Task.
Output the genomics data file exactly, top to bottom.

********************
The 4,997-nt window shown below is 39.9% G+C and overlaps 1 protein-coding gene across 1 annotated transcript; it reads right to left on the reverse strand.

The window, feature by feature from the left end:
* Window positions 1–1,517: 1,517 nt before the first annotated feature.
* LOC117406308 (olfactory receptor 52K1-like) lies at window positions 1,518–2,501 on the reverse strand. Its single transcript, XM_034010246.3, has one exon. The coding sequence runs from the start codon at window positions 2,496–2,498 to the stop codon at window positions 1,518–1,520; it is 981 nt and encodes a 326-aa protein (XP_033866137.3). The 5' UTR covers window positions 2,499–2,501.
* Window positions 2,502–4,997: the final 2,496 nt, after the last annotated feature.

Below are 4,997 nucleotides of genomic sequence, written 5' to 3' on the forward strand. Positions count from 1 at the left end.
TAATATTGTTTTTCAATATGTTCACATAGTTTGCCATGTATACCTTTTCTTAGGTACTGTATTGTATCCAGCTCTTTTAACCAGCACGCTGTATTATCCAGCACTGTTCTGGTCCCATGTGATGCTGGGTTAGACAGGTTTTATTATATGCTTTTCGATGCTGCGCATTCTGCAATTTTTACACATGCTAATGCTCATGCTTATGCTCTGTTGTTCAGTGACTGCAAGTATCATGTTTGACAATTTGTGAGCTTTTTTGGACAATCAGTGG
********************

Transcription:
The 4,997-nt window shown below is 39.9% G+C and overlaps 1 protein-coding gene across 1 annotated transcript; it reads right to left on the reverse strand.

The window, feature by feature from the left end:
* Window positions 1–1,517: 1,517 nt before the first annotated feature.
* LOC117406308 (olfactory receptor 52K1-like) lies at window positions 1,518–2,501 on the reverse strand. Its single transcript, XM_034010246.3, has one exon. The coding sequence runs from the start codon at window positions 2,496–2,498 to the stop codon at window positions 1,518–1,520; it is 981 nt and encodes a 326-aa protein (XP_033866137.3). The 5' UTR covers window positions 2,499–2,501.
* Window positions 2,502–4,997: the final 2,496 nt, after the last annotated feature.

Below are 4,997 nucleotides of genomic sequence, written 5' to 3' on the forward strand. Positions count from 1 at the left end.
TAATATTGTTTTTCAATATGTTCACATAGTTTGCCATGTATACCTTTTCTTAGGTACTGTATTGTATCCAGCTCTTTTAACCAGCACGCTGTATTATCCAGCACTGTTCTGGTCCCATGTGATGCTGGGTTAGACAGGTTTTATTATATGCTTTTCGATGCTGCGCATTCTGCAATTTTTACACATGCTAATGCTCATGCTTATGCTCTGTTGTTCAGTGACTGCAAGTATCATGTTTGACAATTTGTGAGCTTTTTTGGACAATCAGTGG